Recent developments in the yoga world are making it clear that the movement is evolving, growing and coming up against many cultural challenges. Yoga practitioners, teachers and scholars in Toronto have already identified the need to take a periodic “time-out” to ask questions, share experiences and practice together.
Their response is the 3rd annual Yoga Festival Toronto, the flagship event for Yoga Community Toronto (YOCOTO), which will be taking place August 20 – 22. In a manifesto on the website, the event is described as a “yearly festival of the Yoga Tradition inspired by content, vision, and community. The Festival aims to unite, inspire and support local practitioners, teachers, studios, and lineages with a broad range of presentation topics, practical classes, and round-table discussion and debate.”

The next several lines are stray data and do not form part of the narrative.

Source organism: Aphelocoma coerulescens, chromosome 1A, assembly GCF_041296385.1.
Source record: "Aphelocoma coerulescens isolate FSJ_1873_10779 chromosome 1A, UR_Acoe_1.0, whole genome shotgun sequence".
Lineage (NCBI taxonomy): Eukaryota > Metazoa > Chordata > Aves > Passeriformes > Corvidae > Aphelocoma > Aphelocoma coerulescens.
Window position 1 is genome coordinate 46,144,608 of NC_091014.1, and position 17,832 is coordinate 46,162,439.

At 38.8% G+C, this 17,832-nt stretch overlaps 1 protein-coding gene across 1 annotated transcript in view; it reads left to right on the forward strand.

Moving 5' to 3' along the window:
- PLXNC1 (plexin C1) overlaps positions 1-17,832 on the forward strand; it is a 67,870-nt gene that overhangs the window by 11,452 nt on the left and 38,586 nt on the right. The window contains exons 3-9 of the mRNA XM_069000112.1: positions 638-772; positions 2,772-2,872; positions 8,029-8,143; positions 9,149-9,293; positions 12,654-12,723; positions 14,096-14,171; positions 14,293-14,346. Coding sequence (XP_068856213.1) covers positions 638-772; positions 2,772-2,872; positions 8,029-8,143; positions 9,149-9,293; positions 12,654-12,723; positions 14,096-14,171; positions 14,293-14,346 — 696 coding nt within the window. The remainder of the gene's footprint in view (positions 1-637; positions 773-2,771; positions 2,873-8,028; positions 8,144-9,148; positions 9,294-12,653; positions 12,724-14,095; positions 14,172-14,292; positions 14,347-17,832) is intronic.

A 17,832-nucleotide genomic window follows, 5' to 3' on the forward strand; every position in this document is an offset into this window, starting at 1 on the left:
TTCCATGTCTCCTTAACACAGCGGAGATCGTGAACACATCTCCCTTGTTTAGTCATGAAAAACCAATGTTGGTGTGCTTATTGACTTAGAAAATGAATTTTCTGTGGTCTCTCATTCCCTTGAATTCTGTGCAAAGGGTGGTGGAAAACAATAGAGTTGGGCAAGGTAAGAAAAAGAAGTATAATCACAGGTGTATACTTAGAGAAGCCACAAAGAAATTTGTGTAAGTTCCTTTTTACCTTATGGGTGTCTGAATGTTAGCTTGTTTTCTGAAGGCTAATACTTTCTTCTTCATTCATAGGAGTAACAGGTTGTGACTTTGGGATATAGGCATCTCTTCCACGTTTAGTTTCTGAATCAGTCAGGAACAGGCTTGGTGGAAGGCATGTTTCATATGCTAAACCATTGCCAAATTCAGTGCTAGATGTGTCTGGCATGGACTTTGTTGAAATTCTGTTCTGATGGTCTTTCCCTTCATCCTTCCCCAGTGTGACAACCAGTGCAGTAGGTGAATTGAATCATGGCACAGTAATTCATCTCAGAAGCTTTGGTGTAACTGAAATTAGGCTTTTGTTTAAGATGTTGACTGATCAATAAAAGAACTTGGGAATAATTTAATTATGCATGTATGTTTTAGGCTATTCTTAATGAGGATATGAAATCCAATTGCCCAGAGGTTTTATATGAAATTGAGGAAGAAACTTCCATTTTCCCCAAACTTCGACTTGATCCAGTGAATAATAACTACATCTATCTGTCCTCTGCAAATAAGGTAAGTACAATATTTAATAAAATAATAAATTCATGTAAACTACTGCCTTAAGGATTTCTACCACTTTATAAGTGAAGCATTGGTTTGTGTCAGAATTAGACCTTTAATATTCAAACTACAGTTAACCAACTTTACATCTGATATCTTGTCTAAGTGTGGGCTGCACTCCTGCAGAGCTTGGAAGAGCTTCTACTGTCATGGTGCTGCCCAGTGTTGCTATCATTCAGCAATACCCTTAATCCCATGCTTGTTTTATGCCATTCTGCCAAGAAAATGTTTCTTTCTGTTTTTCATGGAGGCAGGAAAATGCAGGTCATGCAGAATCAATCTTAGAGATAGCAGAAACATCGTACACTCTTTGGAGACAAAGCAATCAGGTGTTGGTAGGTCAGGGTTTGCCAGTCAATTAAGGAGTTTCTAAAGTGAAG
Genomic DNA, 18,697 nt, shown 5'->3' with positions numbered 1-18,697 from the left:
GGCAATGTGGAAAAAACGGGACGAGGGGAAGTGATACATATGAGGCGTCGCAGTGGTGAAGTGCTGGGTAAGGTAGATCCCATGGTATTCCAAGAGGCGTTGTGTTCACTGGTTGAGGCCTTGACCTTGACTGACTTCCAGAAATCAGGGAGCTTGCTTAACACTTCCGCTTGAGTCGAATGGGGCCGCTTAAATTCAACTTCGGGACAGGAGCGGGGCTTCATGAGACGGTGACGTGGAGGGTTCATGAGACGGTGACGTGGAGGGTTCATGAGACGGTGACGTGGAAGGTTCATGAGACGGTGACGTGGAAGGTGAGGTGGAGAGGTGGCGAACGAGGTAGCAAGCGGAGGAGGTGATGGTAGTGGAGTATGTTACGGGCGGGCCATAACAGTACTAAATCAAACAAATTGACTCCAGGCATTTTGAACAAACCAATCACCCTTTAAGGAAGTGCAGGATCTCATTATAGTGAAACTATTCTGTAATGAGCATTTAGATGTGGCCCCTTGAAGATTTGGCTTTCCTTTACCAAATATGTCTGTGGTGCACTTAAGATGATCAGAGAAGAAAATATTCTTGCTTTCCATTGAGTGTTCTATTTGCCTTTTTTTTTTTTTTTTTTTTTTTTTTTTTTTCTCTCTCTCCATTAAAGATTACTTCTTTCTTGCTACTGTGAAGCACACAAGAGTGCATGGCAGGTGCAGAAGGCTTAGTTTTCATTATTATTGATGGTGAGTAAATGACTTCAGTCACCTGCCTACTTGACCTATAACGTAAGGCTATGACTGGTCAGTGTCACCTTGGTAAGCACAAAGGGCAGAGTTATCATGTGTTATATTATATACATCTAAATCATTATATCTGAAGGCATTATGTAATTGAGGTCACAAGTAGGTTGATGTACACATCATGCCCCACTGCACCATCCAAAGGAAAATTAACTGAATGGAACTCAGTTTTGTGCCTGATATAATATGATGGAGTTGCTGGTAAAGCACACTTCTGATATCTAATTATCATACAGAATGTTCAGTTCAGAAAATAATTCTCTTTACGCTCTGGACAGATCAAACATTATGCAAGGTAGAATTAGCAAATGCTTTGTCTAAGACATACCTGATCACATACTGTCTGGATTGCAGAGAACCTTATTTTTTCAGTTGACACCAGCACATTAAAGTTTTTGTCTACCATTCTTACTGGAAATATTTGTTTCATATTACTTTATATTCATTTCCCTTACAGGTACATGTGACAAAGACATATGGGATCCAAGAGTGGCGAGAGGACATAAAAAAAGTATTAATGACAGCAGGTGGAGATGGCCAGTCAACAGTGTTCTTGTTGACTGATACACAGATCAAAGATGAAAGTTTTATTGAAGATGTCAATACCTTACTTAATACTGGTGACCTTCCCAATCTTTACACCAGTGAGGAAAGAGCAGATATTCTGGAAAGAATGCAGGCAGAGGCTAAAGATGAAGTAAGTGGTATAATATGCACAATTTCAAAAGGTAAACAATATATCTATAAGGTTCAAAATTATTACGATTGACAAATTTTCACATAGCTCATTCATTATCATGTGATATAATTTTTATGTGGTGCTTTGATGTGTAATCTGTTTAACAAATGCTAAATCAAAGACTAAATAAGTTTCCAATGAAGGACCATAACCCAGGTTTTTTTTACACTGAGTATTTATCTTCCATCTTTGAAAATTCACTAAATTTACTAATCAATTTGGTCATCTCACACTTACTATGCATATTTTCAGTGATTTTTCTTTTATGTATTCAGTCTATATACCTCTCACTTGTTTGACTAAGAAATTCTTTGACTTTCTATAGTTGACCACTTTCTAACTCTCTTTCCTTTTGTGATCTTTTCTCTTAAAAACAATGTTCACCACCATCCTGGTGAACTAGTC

There are several things that make this festival unique and innovative: the “sattvic” location (the National Ballet School in downtown Toronto), a vision which extends beyond the 3 days of the festival, and a faculty comprised solely of local teachers (inspired by the 100-Mile Diet model). The weekend schedule is structured around a morning meditation practice, followed by asana and lecture sessions, afternoon workshops, a keynote address and evening entertainment.
The festival is a reminder that we don’t have to depend on national conferences, commercial magazines, corporate sponsored events and A-list teachers to enrich and inspire our practice. We can do it ourselves, in our own communities – and this festival serves as an inspiring model for cities around North America.
What are the aims and goals of Yoga Festival Toronto?